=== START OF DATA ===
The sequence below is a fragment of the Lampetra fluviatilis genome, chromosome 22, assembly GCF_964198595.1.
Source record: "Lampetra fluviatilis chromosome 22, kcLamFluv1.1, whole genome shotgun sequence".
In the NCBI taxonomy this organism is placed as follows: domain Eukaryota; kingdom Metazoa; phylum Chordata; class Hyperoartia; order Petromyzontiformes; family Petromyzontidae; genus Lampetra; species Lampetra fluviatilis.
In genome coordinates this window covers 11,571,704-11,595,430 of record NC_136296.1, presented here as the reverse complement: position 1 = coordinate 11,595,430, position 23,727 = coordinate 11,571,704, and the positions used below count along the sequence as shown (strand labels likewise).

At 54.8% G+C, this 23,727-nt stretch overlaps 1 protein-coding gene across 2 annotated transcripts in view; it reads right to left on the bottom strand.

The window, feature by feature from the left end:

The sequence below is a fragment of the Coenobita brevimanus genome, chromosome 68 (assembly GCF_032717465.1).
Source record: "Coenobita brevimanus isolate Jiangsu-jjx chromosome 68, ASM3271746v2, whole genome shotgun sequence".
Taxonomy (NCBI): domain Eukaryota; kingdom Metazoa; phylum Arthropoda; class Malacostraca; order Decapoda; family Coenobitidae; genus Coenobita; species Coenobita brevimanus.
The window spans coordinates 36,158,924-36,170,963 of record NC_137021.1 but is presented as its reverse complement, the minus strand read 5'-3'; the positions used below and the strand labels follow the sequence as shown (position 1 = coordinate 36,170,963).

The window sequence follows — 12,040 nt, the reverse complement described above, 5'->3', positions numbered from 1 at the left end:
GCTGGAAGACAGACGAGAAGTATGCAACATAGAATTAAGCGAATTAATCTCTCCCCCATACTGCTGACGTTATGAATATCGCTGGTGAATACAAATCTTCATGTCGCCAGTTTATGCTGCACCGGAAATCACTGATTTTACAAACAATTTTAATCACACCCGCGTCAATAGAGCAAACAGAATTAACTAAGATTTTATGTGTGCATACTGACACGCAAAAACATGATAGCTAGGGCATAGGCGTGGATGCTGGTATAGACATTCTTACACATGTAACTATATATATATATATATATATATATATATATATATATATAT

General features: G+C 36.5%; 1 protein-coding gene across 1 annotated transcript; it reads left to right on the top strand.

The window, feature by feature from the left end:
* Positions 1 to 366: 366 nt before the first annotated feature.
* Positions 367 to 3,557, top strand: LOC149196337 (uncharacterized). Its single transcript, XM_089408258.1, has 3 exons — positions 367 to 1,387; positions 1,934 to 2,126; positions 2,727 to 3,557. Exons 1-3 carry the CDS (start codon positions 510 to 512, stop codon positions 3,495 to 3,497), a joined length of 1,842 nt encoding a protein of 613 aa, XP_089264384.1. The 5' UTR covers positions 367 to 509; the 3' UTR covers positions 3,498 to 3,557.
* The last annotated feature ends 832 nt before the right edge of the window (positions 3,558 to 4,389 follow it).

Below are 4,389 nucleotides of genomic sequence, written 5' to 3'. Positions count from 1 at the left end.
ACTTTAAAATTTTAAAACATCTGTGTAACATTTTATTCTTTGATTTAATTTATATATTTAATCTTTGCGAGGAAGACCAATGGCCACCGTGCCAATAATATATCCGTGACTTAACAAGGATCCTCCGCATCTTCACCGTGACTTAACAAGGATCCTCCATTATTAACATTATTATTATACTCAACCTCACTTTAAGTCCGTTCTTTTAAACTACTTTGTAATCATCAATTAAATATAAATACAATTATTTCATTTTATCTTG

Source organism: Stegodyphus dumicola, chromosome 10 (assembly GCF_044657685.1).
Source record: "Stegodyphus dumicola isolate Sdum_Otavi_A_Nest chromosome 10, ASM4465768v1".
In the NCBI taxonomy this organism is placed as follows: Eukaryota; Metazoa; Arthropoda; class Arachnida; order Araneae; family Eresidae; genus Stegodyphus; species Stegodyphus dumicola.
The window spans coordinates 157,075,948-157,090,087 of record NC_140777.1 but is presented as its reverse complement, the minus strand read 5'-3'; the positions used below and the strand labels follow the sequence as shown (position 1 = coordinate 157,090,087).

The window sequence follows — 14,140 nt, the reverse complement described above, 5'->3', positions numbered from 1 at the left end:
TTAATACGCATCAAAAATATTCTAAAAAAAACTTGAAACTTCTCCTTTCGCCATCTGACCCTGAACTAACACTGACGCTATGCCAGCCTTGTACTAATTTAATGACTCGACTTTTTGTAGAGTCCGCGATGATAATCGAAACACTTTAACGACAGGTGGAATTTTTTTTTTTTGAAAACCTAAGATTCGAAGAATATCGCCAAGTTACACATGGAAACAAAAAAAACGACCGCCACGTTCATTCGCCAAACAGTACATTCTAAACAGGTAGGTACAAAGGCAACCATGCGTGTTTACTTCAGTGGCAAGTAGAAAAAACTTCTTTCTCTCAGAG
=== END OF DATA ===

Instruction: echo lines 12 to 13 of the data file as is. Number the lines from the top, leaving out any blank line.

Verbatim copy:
GCTGGAAGACAGACGAGAAGTATGCAACATAGAATTAAGCGAATTAATCTCTCCCCCATACTGCTGACGTTATGAATATCGCTGGTGAATACAAATCTTCATGTCGCCAGTTTATGCTGCACCGGAAATCACTGATTTTACAAACAATTTTAATCACACCCGCGTCAATAGAGCAAACAGAATTAACTAAGATTTTATGTGTGCATACTGACACGCAAAAACATGATAGCTAGGGCATAGGCGTGGATGCTGGTATAGACATTCTTACACATGTAACTATATATATATATATATATATATATATATATATATATATAT

General features: G+C 36.5%; 1 protein-coding gene across 1 annotated transcript; it reads left to right on the top strand.